Slovenians join call on FIS to act over climate crisis

Ljubljana, 21 February - Leading winter athletes, including four Slovenians, have called on the International Ski and Snowboard Federation (FIS) to overhaul sustainability strategy and demand action over the climate emergency, which is increasingly endangering winter sports, the British Guardian has reported.

Courchevel, France
Alpine Skiing Wolrd Cup.
Photo: dpa/STA
File photo

The four Slovenians that have joined the call are skiers Boštjan Kline, Nejc Naraločnik and Maks Jan Mrnik, and snowboarder Žiga Erlač, shows the copy of the letter published by Slovenian NGO Umanotera.

Noting a notable lack of snow across Alpine resorts, the athletes propose a more "geographically reasonable" race schedule to reduce carbon emissions by minimising flying across the world.

They are also asking for the ski season to be changed, suggesting shifting the start of the season from late October to late November and the end of the season from mid-March to late April.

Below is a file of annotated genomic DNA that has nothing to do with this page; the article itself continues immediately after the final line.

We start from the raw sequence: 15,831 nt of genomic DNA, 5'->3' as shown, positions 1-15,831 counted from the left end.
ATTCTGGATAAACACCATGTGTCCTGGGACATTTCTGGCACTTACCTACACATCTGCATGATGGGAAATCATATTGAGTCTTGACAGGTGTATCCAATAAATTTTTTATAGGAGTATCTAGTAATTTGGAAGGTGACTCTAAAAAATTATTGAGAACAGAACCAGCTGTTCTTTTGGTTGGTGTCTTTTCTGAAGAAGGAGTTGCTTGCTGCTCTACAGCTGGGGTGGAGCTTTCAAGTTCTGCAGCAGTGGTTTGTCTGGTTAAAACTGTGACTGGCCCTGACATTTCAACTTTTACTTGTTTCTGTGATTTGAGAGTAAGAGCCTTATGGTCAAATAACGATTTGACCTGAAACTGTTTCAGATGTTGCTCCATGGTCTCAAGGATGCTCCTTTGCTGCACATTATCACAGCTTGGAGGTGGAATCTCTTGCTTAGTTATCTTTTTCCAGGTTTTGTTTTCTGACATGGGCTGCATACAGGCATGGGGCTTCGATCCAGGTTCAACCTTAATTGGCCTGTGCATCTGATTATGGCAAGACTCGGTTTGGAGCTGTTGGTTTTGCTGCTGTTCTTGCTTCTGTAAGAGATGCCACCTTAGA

"We are already experiencing the effects of climate change in our everyday lives and our profession. The public opinion about skiing is shifting towards unjustifiability ... We need progressive organisational action. We are aware of the current sustainability efforts of FIS and rate them as insufficient," they said.

The letter, signed by 200 athletes, was written by the Austrian downhiller Julian Schütter, ambassador for climate campaign group Protect Our Winters, with Umanotera counting on the number of signatories to rise during the Nordic World Ski Championships hosted by Slovenia's Planica until 5 March.

The NGO said the top sporting event will be held in "the natural setting of one of the most beautiful valleys in our country", which was an excellent opportunity to warn of the burning environmental challenges.

Planica has long been a source of national pride and a massive crowd magnet, with the Ski Jumping World Cup finales usually taking place there often attracting over 100,000 spectators in three days. Now, 150,000 to 200,000 visitors are expected in the coming two weeks.

Such figures present a vast logistical and environmental challenge and while the organisers have been promoting responsible practices and moving the parking areas away from the venue, environmentalist have not been happy with some of the solutions used in this protected area that is part of the Triglav National Park, especially since the organisers explicitly committed to green policies.

FIS said in its response to the letter last week that sustainability was a top priority. It added that a sustainable strategy that would meet the demands of athletes was being drawn up. Key changes will be an optimisation of the race schedule and cooperation with partners to make events more sustainable.

© STA, 2023